No, but one must compare apples to apples, even if an apples to oranges comparison supports the preferred position.
Seems to me the annual Morningstar Return Gap study is pretty straightforward.

So you think timing purchases and sales of a fund and regular rebalancing leads to better returns that the overall long-term performance of an underlying index fund?

What exactly do you think Morningstar gets wrong in its ongoing work?
Retirement is a game best played by those prepared for more volatility in the future than has been seen in the past. The solution is not to predict investment losses but to prepare for them.

PFInterest
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Re: Quantifying loss due to rebalancing and market timing

Post by PFInterest » Wed Oct 31, 2018 8:56 am

Ron Scott wrote:
Wed Oct 31, 2018 8:23 am
simply assume that rebalancing does not boost long-term returns.
who said? it can.
but its not the reason to re-balance.

rkhusky
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Re: Quantifying loss due to rebalancing and market timing

Post by rkhusky » Wed Oct 31, 2018 9:30 am

Ron Scott wrote:
Wed Oct 31, 2018 8:55 am
rkhusky wrote:
Wed Oct 31, 2018 8:45 am
Ron Scott wrote:
Wed Oct 31, 2018 8:23 am
I thought most of you decry market timing and simply assume that rebalancing does not boost long-term returns.

Change of heart out there?
No, but one must compare apples to apples, even if an apples to oranges comparison supports the preferred position.
Seems to me the annual Morningstar Return Gap study is pretty straightforward.

So you think timing purchases and sales of a fund and regular rebalancing leads to better returns that the overall long-term performance of an underlying index fund?

What exactly do you think Morningstar gets wrong in its ongoing work?
I didn't read the study. Perhaps you can tell us how the study handled periodic contributions or whether the study only looked at a lump sum deposited in January 2006 (or would that be January 2007?)?

Ron Scott
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Re: Quantifying loss due to rebalancing and market timing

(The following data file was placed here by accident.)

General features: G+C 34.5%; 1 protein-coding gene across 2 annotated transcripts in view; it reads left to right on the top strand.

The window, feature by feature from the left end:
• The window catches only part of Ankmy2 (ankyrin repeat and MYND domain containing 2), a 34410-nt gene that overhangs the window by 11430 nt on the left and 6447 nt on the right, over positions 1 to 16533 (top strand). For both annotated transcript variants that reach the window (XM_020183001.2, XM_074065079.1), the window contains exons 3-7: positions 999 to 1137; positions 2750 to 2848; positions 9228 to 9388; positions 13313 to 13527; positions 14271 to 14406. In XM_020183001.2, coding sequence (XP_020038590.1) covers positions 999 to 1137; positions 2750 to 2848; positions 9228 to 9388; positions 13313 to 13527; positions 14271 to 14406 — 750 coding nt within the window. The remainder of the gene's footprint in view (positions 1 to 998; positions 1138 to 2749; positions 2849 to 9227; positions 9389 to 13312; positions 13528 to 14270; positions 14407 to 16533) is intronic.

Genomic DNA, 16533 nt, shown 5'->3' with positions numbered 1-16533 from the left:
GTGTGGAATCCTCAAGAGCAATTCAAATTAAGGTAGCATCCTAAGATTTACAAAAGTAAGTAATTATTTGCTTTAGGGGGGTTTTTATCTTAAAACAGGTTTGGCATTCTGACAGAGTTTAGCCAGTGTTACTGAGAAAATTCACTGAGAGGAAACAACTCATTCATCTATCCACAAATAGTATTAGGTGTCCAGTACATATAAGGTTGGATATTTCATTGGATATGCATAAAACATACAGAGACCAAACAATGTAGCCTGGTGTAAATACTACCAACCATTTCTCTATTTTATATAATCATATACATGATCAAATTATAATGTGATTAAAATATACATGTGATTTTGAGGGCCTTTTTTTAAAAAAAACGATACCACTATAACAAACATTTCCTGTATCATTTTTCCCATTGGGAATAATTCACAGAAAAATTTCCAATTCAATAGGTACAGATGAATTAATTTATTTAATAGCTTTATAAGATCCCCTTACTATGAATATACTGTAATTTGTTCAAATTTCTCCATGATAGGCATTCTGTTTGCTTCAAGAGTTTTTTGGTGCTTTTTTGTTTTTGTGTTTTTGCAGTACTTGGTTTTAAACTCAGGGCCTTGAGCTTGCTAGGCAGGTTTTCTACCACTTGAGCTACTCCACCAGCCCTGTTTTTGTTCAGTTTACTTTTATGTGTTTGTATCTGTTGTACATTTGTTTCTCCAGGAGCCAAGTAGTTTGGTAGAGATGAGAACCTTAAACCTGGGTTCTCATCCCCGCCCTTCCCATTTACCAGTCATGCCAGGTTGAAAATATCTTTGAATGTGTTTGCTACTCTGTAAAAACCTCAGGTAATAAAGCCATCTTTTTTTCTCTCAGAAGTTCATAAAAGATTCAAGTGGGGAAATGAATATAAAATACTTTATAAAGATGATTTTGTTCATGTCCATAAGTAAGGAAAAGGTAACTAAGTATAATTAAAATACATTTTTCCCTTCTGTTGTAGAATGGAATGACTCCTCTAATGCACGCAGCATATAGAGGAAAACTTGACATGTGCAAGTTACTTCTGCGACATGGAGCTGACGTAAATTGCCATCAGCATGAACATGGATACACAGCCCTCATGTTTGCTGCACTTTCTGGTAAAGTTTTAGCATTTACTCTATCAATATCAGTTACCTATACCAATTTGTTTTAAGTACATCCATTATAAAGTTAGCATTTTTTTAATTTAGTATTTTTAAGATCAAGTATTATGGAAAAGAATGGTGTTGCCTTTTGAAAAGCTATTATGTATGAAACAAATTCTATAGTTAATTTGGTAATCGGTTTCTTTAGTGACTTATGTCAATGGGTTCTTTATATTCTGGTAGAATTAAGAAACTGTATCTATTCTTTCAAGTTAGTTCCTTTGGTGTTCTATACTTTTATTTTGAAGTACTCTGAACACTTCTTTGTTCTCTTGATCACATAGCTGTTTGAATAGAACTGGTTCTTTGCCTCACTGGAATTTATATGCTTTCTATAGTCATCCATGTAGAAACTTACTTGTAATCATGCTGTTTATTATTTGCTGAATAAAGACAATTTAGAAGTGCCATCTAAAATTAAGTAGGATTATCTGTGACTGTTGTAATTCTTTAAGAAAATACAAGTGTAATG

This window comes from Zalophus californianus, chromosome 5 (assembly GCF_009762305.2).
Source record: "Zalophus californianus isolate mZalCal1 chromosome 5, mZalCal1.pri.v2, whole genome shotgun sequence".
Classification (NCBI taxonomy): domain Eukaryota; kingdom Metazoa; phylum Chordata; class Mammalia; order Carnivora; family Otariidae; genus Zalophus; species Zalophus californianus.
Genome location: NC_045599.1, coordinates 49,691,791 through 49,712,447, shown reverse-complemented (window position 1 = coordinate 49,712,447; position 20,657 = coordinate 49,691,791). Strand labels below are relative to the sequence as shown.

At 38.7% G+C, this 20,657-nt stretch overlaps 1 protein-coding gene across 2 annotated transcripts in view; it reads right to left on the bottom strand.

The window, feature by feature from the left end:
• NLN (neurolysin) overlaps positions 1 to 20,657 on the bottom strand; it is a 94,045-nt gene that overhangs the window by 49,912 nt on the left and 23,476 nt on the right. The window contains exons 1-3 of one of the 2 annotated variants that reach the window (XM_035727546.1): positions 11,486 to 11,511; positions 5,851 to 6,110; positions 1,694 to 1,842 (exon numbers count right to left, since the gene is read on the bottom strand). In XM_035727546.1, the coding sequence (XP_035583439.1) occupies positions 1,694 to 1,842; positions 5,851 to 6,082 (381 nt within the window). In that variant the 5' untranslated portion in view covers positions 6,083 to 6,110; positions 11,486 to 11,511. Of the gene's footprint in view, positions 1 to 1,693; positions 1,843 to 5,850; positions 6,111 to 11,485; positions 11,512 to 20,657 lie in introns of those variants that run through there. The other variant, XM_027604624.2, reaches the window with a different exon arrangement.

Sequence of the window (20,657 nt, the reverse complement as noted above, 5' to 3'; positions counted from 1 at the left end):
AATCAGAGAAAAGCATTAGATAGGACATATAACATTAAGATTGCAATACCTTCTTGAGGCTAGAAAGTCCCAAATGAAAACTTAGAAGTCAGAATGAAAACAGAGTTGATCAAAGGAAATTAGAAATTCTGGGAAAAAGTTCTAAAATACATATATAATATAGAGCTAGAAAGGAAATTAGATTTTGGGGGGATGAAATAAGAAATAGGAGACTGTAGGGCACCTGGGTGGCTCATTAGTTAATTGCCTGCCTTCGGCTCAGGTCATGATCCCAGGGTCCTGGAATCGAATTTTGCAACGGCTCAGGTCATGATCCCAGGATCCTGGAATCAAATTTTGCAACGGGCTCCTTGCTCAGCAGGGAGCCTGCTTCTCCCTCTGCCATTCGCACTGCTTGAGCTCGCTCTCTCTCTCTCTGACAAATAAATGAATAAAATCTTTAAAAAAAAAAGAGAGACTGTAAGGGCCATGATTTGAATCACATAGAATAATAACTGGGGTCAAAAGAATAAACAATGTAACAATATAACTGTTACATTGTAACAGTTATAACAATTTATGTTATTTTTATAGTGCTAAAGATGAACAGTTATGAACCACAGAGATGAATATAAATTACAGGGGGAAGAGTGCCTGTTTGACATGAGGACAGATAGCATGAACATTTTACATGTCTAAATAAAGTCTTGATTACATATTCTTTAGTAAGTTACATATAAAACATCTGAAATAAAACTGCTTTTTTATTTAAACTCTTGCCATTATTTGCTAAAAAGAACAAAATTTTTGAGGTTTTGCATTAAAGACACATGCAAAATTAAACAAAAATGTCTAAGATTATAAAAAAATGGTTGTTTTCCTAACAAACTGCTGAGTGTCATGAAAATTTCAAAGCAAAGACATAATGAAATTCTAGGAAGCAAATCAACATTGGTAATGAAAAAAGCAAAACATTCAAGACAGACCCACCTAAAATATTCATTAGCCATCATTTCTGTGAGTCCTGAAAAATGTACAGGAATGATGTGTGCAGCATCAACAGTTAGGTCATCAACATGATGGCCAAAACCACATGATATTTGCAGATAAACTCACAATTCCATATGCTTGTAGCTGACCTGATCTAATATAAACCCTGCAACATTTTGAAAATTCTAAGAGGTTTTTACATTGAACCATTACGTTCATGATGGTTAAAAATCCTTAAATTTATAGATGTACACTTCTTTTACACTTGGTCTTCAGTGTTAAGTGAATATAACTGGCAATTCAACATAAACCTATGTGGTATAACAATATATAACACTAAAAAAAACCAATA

Post by Ron Scott » Thu Nov 01, 2018 7:39 am

rkhusky wrote:
Wed Oct 31, 2018 9:30 am
Ron Scott wrote:
Wed Oct 31, 2018 8:55 am
rkhusky wrote:
Wed Oct 31, 2018 8:45 am
Ron Scott wrote:
Wed Oct 31, 2018 8:23 am
I thought most of you decry market timing and simply assume that rebalancing does not boost long-term returns.

Change of heart out there?
No, but one must compare apples to apples, even if an apples to oranges comparison supports the preferred position.
Seems to me the annual Morningstar Return Gap study is pretty straightforward.

So you think timing purchases and sales of a fund and regular rebalancing leads to better returns that the overall long-term performance of an underlying index fund?

What exactly do you think Morningstar gets wrong in its ongoing work?
I didn't read the study. Perhaps you can tell us how the study handled periodic contributions or whether the study only looked at a lump sum deposited in January 2006 (or would that be January 2007?)?
Neither. This is not a simple computer game like people here play with to guess their futures. And it’s obviously not limited to contributions. What makes the gap real is investor behavior—including withdrawals due to market timing, spending, rebalancing etc. Morningstar looks at cash inflows and outflows and calculates investor returns for 1, 3, 5, and 10-year periods. They compare active and passive investor returns to the actual reported fund returns and measure the gap between actual and fund results.

There is a tendency for us to talk about actual returns as being equal to the fund’s returns less fees and taxes. Maybe we get into lump sum vs. DCA. That is naive.

Here’s a summary article and the Morningstar methodology.

https://www.nytimes.com/2018/10/12/busi ... turns.html

https://corporate.morningstar.com/us/do ... dology.pdf
Retirement is a game best played by those prepared for more volatility in the future than has been seen in the past. The solution is not to predict investment losses but to prepare for them.

livesoft
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Re: Quantifying loss due to rebalancing and market timing

Post by livesoft » Thu Nov 01, 2018 8:00 am

Anyone (OK, almost anyone) can calculate and track the performance of their portfolio over months and years. They can compare the performance of their portfolio to the benchmarks. Then they will know if they have to even think about this return gap.

We often see folks at Bogleheads.org state that they don't need to measure themselves since they invest in a 3-fund or all index fund portfolio. Do they have a behavorial gap or a return gap? We cannot and they cannot know for sure.

Perhaps Morningstar.com should find 100 to 1000 volunteers and track the transactions of those volunteers to see if their study matches an actual set of investor behavior?